The John T. McMillan Jr. Foundation has had a tremendous impact on cancer care here at the Saint John Regional Hospital. It is a force in driving innovation within the cancer care program. - Jamie Gallagher, President and CEO of the Hospital Foundation
From tragedy emerges an incredible legacy
Family and friends of John T. McMillan Jr. rally to raise more than $1 million to help cancer patients and strengthen cancer care.
When beloved Saint John shopkeeper John T. McMillan Jr. was diagnosed with a cancer of the blood and bone marrow, his doctors urged immediate and aggressive treatment.
To say that he was shocked by the news would be an understatement.
He was just 34, busy with his growing business and family, staying active as a softball coach, and he felt well.
It seemed unfathomable that he had acute myeloid leukemia. He was determined to overcome it.
“He went in with a fighting attitude, courage and determination,” remembers his wife, Tana McMillan Morrison. “Right until the very end.”
Mr. McMillan died on Aug. 31, 2005 – 53 days after his diagnosis.
Outside the door of the Saint John Regional Hospital’s stem cell laboratory is a plaque with his name on it. For more than a decade, the lab has allowed doctors to treat patients in Saint John who would have otherwise had to travel to Halifax, Toronto or even the United States.
The stem cell transplant program is just one of a variety of investments by a foundation that sprung up in memory of Mr. McMillan, a grassroots effort by his family and friends to honour a man they loved and admired.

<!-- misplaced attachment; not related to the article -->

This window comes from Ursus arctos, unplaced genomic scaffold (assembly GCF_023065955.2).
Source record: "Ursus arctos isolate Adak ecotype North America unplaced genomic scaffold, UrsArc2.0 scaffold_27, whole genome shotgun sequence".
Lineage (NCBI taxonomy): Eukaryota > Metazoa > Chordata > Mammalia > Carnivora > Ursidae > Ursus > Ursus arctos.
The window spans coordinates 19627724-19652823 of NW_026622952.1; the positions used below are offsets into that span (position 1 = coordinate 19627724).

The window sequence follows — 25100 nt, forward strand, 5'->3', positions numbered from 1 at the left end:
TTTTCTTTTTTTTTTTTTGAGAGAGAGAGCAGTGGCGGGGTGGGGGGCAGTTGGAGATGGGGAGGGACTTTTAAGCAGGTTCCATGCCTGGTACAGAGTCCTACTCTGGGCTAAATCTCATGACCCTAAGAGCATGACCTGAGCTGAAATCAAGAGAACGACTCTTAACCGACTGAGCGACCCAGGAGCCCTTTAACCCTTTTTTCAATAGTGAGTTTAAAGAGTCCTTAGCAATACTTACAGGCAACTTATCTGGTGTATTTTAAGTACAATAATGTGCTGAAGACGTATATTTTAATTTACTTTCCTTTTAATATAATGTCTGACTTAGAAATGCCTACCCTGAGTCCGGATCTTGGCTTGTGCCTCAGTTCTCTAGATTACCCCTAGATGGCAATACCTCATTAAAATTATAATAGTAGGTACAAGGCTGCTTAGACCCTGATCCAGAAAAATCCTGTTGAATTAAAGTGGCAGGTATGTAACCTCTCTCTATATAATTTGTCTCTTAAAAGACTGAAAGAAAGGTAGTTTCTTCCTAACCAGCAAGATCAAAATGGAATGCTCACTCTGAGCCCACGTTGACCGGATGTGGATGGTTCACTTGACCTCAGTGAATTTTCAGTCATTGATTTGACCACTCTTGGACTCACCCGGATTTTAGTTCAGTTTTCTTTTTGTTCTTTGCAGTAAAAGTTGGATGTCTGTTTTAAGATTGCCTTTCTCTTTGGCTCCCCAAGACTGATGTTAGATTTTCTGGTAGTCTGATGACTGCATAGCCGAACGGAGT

Since 2006, the John T. McMillan Jr. Memorial Foundation has given more than $1 million to the Saint John Regional Hospital, primarily to help cancer patients and to fund world-class oncology care in New Brunswick.
“The John T. McMillan Foundation has had a tremendous impact on cancer care here at the Saint John Regional Hospital,” says Jamie Gallagher, President and CEO of the Hospital Foundation. “It is a force in driving innovation within the cancer care program.”
Most recently, the foundation helped the hospital buy a DNA sequencer. This sophisticated technology allows genetic testing on a patient’s cancer samples to develop more targeted therapies that are much less toxic and more effective than conventional treatment.
Along with impacting the lives of patients and their families, this technology has another advantage: helping the hospital recruit and retain top doctors and other medical professionals who want to work on the leading edge of care.
Dr. Terrance Comeau, an oncologist and hematologist at the Saint John Regional Hospital, says the hospital’s oncology care is world-class thanks to the investments by the foundation.
“We can offer anything that any other cancer centre in Canada or the U.S. can,” Dr. Comeau says. “It’s second to none.”
When she got the news of the diagnosis, Mr. McMillan’s sister, Cheri McMillan-Lumsden, took a leave from work and put her life on hold in Ottawa to come home.
“I just needed to be there,” she remembers.
Mr. McMillan had someone with him around the clock while he was in the hospital. Mrs. McMillan Morrison would spend the day with him, then Mrs. McMillan-Lumsden and her parents, Jack and Mary Lee McMillan, along with other friends and family, would cover the night shift.
As an oncology nurse, Mrs. McMillan-Lumsden’s medical knowledge and the advice she could offer was a comfort to family during treatment. But it also meant she understood just how dire her brother’s condition was.
“Even when he was sick, during that short time, he would tell us that when he was better, he wanted to help other people who were going through the same thing,” she recalls.
In the end, his conviction and determination were not enough. But it wasn’t long before his family and friends wanted to do something to carry on his wish.
“When John died, I remember my dad saying to me, ‘We have a choice: we can be bitter and angry, or we can keep his spirit alive and let him guide our lives,’” Mrs. McMillan-Lumsden says. “That’s when we wanted to start raising money.”